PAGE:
Using Cannabis To Treat Tourette Syndrome

medical

Tourette Syndrome (TS) is a neurological disorder that affects 1 out of every 100 Canadian. It is characterized by involuntary “tics” which range from slight physical movements to more noticeable vocalizations. Examples include blinking, coughing, or saying certain words or phrases repeatedly. 

People with TS often suffer from other disorders such as Obsessive Compulsive Disorder, depression, or mood disorders all of which can exacerbate symptoms. There are pharmaceutical treatments available, but as of now, there is no known cure.  

Though the complete cause of the disorder is not known, we do know that there is a connection with dopamine production which plays a part in regulating our movements as well as our emotions. Coincidently it also is one of the neurotransmitters that is released when you smoke cannabis. Recently, there has been some evidence surfacing that suggests that TS could possibly be treated with cannabis therapy.

Unfortunately, cannabis research is still lacking in a lot of areas, and this is an example of just that. There hasn’t been a large number of studies done and the ones that have been done were of a small sample size. Still, these studies show that further research into this area could benefit the TS community.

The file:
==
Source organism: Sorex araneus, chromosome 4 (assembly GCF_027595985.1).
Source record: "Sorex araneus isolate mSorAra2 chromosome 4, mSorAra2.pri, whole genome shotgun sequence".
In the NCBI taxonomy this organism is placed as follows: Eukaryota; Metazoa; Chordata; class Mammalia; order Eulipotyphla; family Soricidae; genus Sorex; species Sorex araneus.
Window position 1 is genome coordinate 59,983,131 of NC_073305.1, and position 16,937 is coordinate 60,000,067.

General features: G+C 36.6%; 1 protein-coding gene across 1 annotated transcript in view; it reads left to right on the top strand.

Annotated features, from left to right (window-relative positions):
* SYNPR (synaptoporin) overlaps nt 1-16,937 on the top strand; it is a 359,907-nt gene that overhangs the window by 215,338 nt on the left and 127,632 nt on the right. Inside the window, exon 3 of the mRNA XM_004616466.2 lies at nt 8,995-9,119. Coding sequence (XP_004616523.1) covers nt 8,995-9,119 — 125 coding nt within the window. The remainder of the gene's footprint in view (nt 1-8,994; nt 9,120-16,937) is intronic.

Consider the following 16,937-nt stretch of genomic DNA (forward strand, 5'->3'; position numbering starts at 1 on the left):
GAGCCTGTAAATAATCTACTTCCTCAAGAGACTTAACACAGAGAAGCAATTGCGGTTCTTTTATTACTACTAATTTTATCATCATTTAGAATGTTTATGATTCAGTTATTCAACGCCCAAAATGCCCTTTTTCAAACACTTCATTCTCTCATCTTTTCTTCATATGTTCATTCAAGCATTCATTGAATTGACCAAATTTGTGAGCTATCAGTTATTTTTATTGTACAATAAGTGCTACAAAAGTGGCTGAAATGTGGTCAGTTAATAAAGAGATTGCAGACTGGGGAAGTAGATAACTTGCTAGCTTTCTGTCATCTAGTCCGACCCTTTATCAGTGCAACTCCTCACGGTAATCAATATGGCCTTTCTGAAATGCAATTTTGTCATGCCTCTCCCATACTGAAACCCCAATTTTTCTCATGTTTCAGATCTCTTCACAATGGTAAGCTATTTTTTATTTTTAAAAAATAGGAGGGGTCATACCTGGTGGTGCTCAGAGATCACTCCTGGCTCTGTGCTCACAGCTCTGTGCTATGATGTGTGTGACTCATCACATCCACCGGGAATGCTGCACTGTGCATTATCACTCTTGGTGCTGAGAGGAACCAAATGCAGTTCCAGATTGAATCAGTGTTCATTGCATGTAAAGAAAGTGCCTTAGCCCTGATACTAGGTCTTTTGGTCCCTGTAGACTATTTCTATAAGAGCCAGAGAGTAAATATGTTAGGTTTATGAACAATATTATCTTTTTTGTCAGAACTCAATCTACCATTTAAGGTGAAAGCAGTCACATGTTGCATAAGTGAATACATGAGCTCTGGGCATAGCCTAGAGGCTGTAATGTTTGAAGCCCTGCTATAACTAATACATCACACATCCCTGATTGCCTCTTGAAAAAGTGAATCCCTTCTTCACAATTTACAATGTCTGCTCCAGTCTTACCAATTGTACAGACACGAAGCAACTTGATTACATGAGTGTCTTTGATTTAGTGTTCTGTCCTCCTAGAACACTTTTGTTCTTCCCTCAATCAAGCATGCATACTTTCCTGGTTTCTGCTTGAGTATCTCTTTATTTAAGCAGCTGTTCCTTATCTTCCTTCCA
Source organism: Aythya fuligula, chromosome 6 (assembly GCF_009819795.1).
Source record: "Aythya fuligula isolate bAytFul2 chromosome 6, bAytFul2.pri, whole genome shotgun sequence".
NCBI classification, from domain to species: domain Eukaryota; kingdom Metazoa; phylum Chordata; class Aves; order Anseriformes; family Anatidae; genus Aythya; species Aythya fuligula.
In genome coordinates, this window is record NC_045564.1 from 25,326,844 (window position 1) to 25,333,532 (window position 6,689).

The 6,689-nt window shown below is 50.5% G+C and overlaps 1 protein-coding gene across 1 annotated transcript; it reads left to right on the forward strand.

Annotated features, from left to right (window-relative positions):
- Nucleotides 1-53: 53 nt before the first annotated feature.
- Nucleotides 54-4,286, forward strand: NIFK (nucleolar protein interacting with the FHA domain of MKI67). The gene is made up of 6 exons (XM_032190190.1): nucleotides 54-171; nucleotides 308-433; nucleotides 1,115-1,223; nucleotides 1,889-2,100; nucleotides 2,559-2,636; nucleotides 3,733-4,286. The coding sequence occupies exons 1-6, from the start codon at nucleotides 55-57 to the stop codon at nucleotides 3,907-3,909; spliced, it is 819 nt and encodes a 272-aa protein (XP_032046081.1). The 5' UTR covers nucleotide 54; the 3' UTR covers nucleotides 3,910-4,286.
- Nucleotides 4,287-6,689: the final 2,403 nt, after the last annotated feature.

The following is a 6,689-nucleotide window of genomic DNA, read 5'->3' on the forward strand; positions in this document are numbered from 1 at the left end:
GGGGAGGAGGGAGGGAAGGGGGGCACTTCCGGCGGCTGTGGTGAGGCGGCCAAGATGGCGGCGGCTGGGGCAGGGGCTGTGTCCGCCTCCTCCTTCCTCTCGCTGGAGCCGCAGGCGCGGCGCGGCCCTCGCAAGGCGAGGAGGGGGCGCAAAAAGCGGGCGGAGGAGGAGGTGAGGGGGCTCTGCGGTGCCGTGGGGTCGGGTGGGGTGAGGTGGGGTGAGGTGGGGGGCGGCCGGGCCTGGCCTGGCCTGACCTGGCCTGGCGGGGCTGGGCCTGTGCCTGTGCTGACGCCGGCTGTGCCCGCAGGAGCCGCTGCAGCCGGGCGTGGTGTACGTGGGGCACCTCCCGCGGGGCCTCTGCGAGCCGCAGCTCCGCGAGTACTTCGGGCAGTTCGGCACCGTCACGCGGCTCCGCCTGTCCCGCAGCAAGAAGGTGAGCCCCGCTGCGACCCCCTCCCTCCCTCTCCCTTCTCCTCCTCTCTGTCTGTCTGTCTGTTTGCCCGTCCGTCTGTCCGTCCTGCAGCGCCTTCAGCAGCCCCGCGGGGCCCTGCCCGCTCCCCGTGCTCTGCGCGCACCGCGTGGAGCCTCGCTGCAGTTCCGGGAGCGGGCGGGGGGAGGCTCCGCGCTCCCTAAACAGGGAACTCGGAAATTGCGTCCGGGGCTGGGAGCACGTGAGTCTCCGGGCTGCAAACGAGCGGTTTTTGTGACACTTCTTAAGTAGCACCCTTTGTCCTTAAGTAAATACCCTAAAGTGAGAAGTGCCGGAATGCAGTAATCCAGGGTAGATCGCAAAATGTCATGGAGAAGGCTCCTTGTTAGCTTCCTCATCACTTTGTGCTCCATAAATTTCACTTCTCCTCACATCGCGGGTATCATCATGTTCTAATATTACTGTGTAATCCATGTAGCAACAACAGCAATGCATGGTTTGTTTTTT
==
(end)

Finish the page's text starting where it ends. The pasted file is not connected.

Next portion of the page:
The oldest case study was conducted in 1988. Three subjects of varying age (15, 17, and 39) were each asked about the effects of cannabis on their TS. All three noticed an improvement in tics as well as other symptoms. A more recent study from 2015 found that “Tics, usually due to Tourettes, did respond to cannabis preparations.” The most recent research was done by Kirsten Müller-Vahl of the Hannover Medical School. Her review of the available controlled studies on cannabis and TS was published in 2013. Although the pool of research was small, she did conclude that cannabis has a positive effect on patients with TS.

With anecdotal evidence, along with the limited studies, there shows great potential for cannabis being able to help treat those living with TS. Luckily, with the advent of national legalization in Canada, we can feel confident that there will be much more studies into the medical benefits of cannabis.

December 1, 2017

by Shasta Nelson

Profile photo of Shasta Nelson
Shasta Nelson is a California Native and a cannabis connoisseur. She's been involved in the industry at every level since she was a teenager. Currently she provides content for Roottie, DOPE Magazine, and Terpenes and Testing. She's also a creative writer, with a graphic novel underway.

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